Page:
In La guerre du faux [War of the Fake] (1985), a collection of essays published over a decade, Umberto Eco criticizes the mass media through mass media themselves (the newspapers). His words on the displacement of power are so eloquent, they deserve to be put in today’s context:
We have a nearly perfect consistency between two epochs [the Middle Ages and today] which attempt, through different means, to fill the gap between scholarly and popular knowledge, under the same ideological cover, that of a paternalistic project of directing people’s consciousness. In both cases, the chosen elite reasons starting with written texts with a literate mentality, whilst translating into images the essential data of knowledge and the structures supporting the dominant ideology.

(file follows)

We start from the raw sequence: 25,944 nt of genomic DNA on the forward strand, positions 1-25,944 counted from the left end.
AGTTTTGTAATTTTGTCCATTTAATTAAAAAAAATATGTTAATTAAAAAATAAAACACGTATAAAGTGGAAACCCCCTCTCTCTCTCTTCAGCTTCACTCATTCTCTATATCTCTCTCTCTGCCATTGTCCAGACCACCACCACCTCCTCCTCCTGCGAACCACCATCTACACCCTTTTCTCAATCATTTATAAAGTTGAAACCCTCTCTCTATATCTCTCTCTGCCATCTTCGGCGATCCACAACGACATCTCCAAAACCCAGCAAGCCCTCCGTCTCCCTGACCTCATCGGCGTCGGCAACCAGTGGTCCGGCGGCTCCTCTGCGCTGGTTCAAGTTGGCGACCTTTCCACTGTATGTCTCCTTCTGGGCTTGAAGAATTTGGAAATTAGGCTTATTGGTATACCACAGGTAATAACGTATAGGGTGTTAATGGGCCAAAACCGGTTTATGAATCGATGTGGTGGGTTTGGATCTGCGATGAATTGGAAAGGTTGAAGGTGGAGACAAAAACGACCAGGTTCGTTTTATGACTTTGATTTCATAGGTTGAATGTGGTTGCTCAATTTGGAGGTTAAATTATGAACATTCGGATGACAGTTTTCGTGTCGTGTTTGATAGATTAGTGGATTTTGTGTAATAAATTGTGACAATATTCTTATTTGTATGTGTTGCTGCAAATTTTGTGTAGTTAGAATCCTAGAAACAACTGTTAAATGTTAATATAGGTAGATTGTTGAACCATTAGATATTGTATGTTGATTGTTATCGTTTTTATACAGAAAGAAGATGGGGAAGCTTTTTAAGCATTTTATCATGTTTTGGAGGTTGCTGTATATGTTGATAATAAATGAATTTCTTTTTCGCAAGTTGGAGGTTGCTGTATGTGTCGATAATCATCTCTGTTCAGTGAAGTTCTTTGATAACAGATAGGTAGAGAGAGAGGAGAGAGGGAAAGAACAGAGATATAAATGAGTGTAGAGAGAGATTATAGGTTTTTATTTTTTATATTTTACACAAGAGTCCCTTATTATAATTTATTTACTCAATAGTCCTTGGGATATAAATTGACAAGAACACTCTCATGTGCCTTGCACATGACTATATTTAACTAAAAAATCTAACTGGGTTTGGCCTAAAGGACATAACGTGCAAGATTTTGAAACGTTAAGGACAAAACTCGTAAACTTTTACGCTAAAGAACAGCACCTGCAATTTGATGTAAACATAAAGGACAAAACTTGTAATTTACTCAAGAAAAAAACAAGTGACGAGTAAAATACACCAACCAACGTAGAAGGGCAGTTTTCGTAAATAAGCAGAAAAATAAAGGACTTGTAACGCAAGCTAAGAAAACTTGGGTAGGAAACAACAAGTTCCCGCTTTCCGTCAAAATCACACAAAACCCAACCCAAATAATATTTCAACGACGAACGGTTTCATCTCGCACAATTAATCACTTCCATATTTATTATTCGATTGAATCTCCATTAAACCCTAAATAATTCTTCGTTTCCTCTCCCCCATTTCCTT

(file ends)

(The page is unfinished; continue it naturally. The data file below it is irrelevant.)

This is exactly what is happening today with the lords of the Internet (Google, Facebook): to master a “literate” knowledge (computer code, machine languages, big data, cognitive neuroscience) and translating it “visually” (into graphical interfaces, simple and intuitive, easy to use, addictive) to extend their economic power (with billions of users as evidence).
More than ever, we should ask ourselves who are the “intellectuals” of the 21st century, and whether code literacy is a dominant factor.